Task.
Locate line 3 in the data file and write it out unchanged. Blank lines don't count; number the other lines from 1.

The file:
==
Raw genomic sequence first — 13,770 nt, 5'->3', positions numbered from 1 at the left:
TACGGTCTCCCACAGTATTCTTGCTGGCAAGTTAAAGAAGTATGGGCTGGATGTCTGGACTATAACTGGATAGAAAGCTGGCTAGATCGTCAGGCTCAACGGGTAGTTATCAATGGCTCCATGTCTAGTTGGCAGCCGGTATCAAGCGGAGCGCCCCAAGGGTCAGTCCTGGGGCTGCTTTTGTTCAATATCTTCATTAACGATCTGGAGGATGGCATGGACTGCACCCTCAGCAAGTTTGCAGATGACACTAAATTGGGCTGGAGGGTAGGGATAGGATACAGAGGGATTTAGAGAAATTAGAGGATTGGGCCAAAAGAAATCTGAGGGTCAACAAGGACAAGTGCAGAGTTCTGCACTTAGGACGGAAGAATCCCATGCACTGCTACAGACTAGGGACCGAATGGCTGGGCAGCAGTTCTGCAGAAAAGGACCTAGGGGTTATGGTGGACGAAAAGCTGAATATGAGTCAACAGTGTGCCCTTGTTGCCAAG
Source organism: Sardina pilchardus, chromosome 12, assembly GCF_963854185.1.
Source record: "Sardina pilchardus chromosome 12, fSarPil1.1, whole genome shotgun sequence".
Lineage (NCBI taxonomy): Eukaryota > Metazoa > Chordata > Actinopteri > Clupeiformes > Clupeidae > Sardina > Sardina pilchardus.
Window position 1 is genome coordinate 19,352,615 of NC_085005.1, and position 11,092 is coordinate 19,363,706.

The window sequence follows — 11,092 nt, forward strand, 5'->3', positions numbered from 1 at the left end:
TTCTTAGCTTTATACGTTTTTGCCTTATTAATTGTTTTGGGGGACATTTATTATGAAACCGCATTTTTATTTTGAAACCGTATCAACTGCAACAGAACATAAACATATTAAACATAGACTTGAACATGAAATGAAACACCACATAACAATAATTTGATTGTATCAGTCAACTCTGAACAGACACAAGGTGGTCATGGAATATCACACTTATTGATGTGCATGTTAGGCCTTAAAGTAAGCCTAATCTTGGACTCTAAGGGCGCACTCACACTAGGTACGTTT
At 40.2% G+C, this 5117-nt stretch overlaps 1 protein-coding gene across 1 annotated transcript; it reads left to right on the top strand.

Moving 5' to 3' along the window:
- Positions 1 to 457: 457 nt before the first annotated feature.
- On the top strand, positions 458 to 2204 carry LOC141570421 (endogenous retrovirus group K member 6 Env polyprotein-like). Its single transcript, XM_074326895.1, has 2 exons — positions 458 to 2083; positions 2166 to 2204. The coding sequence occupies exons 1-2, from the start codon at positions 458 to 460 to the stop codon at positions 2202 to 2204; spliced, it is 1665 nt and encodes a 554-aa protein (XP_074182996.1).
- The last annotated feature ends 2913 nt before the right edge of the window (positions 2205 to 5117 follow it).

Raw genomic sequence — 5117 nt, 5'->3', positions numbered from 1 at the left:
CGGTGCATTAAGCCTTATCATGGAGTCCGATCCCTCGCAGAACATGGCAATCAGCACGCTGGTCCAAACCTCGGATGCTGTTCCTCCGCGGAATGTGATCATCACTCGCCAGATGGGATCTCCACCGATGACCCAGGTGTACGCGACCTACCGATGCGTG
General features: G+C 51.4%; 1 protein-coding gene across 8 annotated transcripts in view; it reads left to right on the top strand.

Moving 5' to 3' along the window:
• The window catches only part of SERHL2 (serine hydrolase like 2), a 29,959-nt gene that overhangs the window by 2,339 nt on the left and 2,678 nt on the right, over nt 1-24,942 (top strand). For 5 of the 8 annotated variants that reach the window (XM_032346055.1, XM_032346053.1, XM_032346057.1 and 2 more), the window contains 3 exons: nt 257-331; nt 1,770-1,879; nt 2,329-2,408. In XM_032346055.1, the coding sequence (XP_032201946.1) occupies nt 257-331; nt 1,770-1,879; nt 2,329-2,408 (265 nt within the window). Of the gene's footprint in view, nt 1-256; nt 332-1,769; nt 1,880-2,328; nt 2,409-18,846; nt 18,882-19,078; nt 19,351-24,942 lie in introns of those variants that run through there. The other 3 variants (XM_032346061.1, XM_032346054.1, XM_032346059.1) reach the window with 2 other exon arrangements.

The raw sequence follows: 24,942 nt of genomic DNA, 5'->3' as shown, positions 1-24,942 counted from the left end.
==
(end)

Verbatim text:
Source organism: Sardina pilchardus, chromosome 12, assembly GCF_963854185.1.